outerarea (Fig. 3).
OF SLOVENIA* Adamic
neighboringareasof Italy andAustria. Since 1990, only
problembears which repeatedlyattackedcattle or sheep
on open pastureswere shot. Permission to shoot these
animals, about 2-3 annually,is given on a case by case
basis, by the SlovenianMinistryof Agricultureand Forestry.
In 1992 (29-30 June) the Alps-Adria Bear Specialist
Groupmet in Ljubljana.Acute problemsconcerningthe
returnof the brown bear to the Alps were discussed. A
resolution on a common strategy to support the
transfrontierextension of bears, addressed to the governmentsof participatingcountries, was adoptedat this
Although cases of bear emigrationfrom southcentral
Slovenia were recordedduringperiods of low bear density in the first half of the 20th century(Erzen 1953, Pirc
1954, Amon 1961, Svigelj 1961), movementof bearsinto
northwesternSlovenia and neighboringareas of Austria
and Italy became more frequent in the mid 1960s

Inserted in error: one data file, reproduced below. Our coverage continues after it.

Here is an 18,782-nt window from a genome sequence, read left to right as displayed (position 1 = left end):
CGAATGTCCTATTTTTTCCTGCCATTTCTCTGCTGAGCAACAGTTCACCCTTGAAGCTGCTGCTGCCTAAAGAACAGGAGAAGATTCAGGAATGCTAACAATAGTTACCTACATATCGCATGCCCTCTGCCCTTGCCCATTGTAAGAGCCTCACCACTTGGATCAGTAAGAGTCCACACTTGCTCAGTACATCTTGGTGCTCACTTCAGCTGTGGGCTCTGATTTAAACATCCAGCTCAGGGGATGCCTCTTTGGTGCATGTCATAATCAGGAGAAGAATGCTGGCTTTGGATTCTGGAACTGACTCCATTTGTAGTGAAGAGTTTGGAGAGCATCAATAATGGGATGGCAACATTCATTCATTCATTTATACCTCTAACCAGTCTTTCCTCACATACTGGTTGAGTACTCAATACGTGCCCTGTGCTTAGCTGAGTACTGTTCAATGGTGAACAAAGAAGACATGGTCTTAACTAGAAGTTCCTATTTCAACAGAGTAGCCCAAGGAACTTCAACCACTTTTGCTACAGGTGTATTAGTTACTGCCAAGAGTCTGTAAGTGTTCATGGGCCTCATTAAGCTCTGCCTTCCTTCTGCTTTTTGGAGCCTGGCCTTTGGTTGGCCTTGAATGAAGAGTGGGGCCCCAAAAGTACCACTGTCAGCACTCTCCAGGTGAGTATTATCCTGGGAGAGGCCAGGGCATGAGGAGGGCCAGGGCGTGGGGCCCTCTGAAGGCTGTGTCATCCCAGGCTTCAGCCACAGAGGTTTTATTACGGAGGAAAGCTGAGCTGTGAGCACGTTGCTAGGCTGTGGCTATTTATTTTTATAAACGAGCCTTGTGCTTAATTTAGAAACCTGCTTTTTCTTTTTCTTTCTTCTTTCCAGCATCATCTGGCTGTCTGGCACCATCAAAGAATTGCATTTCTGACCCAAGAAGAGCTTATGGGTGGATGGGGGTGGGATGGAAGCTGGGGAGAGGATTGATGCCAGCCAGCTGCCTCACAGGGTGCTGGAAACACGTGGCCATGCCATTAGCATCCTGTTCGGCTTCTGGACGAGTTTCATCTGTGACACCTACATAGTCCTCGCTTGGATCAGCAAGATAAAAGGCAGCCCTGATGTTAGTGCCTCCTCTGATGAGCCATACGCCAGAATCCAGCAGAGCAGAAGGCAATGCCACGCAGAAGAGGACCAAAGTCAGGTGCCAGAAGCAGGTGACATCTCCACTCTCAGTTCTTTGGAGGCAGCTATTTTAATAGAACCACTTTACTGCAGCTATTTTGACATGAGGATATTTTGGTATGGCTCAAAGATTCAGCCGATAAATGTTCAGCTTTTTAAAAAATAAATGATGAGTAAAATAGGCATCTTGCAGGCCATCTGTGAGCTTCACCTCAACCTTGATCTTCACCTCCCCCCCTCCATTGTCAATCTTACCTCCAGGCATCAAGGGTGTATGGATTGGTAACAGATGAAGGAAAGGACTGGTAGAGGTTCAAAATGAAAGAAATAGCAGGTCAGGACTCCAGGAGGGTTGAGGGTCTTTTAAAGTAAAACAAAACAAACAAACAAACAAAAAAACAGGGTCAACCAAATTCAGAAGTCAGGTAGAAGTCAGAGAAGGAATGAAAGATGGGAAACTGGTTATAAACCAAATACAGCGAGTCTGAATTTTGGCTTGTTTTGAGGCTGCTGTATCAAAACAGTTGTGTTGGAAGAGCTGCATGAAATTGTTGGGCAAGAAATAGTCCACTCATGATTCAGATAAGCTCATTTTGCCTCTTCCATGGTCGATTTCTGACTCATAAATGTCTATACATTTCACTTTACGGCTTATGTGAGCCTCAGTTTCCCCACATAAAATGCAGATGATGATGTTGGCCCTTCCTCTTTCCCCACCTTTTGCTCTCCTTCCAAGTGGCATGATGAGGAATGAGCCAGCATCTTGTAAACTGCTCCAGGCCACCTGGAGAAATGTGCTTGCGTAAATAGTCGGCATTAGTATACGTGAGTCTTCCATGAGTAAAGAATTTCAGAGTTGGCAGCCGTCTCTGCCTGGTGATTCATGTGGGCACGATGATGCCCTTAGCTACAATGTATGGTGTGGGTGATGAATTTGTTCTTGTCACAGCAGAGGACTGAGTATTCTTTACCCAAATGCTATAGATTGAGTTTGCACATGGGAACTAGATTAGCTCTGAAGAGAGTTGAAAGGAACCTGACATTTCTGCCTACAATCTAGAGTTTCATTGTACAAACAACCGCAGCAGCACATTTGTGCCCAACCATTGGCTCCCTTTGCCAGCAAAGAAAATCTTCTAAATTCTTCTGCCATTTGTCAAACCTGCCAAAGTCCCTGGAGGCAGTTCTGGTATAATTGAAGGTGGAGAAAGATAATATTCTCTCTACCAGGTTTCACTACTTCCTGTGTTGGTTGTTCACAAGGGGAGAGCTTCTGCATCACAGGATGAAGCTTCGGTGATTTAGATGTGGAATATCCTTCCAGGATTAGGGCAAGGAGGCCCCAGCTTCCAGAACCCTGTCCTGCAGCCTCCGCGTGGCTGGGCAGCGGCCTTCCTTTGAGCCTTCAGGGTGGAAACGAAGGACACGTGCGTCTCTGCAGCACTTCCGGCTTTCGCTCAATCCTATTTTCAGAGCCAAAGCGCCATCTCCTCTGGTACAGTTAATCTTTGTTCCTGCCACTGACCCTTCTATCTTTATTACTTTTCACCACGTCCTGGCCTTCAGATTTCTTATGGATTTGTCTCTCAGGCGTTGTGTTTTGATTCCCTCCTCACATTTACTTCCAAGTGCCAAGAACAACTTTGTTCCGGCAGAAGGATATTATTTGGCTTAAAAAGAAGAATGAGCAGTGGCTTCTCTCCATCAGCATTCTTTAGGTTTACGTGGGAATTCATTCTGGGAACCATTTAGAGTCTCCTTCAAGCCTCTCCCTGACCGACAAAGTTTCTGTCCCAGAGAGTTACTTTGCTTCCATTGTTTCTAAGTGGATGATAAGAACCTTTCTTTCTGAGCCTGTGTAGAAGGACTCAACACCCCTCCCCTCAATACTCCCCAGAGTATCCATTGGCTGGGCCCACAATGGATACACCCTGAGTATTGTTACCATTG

(Anderluh 1972; Bozic 1972; Gaspersic 1973; Adamic
1987, 1990; Perco and Boscagli 1987; Strumbelj1989).
These increasedemigrationsoccurredwith the growthof
the bear population in the core areas of southcentral
Slovenia. According to Servheen (1987), Pulliainen
(1983a,b)andRogers(1987) frequentsightingsof females
with cubs in newly occupied areasis a reliable sign of an
expanding population. Thus, frequent sightings of females with cubs in the outer managementarea suggests
that the brown bear population in Slovenia is progressively expanding(Table1). The firstreliablesigns of denning activityin the outermanagementareawere reported
in 1961 near Podbrdoin Baska Grapa(I. Arman, pers.
Following recommendationsfrom the 1986 Trento,
Italy,WorldWildlife Fund Conferenceon brownbear in
the Alps, the HuntersAssociation of Slovenia restricted
the shooting of bears in the outer area in 1987. This
was to supportthe naturalrecolonizationof bears into